Written by Staff Writer
Nick Baron, CNN
The emergence of pungent plant-eating vulture bees on forests in the Swiss Alps are a new reminder of our role in the impact of climate change on habitats worldwide.
The newly discovered insect species, named Eliodectes aggrekettoor mothuensis and dubbed the Beasts of the Alps, eats fungi, bacteria and even insects. The bee has an extra helping of guts, hidden in its abdomen, known as a bivourant, to accept a flying belly full of droppings.
As some scientists have shown, the bees may play a role in another, far more benign, side to how climate change is impacting habitats — by gobbling up carbon, a natural purveyor of free energy, if plants go to ground.
Eliodectes apertos in Mallorca, Spain.
Eliodectes apertos in Mallorca, Spain.
Related content Why are those black things in the sky so fascinating?
If the bees survive and reproduce, then the genes they produce could be vital to the rebuilding of the delicate underground ecosystems that support other insects.
But Charles Hosmer, curator of invertebrate zoology at the Smithsonian Institution, explains that the bees aren’t the only ones to adapt to new habitats.
The trees are too…
Cyrus the Bull is photographed in the forest surrounding Mount Anacapri on the outskirts of Naples, Italy.
This bromeliad species “is one of the most abundant on the Iberian Peninsula,” he said. “It’s probably the most adapted organism on the continent.”
Hosmer explained that the barkes cambius, or deer-bear trees, were far more common in western Europe hundreds of years ago, but have been decimated by gypsy moths. The caterpillars that devour the trees thrive in the heat and humidity of climate change, while the deer in the wild (while suffering disproportionately from our presence) become much less willing to chew on the berries, another major source of food.
Two bears swim over frozen ponds on the popular resort island of Sakhalin.
Bruce Betts, CEO of the World Wildlife Fund, said that from the whale-eating Songeds of the Antarctic to the water-feeding Beaver in the Canadian province of Manitoba, more species were adapting to their increasingly cramped ranges.
“The marine animals are much better adapted to the ocean, many species of whales have gone extinct in the past due to human activity. So they’re more at risk from human threats, but other organisms are being adapted.”
“The ocean on the other hand is colder and changes in the climate mean that certain animals, such as wolverines, can thrive much better on the ice. In places like Greenland they’re going to become a staple food. They’re going to be much better adapted. So there are more examples of that happening than even where animals are starving.”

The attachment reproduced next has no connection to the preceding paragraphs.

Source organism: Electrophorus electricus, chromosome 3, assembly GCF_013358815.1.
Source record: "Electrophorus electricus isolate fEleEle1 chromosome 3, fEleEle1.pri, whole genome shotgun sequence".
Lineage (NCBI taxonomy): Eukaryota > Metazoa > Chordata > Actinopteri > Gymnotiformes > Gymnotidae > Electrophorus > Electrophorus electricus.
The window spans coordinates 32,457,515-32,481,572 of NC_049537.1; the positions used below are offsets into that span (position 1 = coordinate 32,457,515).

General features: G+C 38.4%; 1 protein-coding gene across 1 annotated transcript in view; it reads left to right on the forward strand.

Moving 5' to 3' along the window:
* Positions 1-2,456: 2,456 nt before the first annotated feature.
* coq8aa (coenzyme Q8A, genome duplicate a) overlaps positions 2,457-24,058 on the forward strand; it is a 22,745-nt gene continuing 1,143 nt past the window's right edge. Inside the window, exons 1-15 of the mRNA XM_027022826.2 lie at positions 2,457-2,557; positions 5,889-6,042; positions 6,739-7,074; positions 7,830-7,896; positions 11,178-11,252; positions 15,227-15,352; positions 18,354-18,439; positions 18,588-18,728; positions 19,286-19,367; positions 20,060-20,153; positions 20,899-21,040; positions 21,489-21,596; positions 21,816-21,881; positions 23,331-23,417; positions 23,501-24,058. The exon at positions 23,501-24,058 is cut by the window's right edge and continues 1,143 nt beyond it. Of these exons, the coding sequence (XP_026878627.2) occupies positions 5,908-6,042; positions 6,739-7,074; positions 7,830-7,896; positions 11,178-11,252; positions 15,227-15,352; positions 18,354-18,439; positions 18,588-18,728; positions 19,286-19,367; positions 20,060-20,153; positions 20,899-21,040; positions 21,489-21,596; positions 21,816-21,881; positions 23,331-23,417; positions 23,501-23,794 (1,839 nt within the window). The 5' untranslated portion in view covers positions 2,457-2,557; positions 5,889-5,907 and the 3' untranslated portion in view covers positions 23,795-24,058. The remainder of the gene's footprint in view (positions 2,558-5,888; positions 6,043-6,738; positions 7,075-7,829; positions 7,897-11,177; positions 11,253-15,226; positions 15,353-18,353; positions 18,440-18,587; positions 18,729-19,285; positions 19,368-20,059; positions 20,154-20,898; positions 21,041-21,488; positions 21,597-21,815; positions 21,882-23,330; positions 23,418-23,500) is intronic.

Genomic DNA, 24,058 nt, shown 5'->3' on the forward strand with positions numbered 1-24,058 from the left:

Betts explained that other animals that managed to adapt to their environments included the previously unknown “Dustobacter” crab found in forests in Maine, the Cycloprasaur tarsis and the Cedaria heterorcis (a butterfly-like insect found in Sri Lanka).
“One of the most effective ways of adapting to climate change is that even though species are eating less, they’re adapting their biology. So there are species that grow and therefore they can adjust their behaviors and growth, so they’re better off and they have better odds of adapting.”
Several scientists are predicting the extinction of dinosaurs, another example of a climate-compatible species that went extinct due to human activity.
Juan Gregorio, research professor at Carlos III University of Madrid, wrote a book on this subject, “On the Extinction of Human Species.” The prolific author explained that some of the reasons behind the disappearance of humans were “the impact of climate change and the failure of an ecosystem. Changes in temperature and rainfall, unsustainable farming,” and so on.
“Those sorts of factors are going to have a very big impact on some of these species. And maybe with this shifting environment more species are going to become extinct than with the extinction of humans,” Gregorio said.
He referenced two very recent examples of poor adaptation: the Alien potato, the well-known invasive asparagus in Australia and the Southwest strawberry (also an invasive species).
The Alien potato was created by the planting of seeds from seed (some dating back as far as 30 million years ago) that were taken from the Mexican chain of lakes of Tuxtla Gutierrez, back to the Aztec nation. The modified potato was welcomed as a much-needed food source, until the climate pushed the potato below freezing and the potato couldn’t handle the low temperature and sub-frozen earth.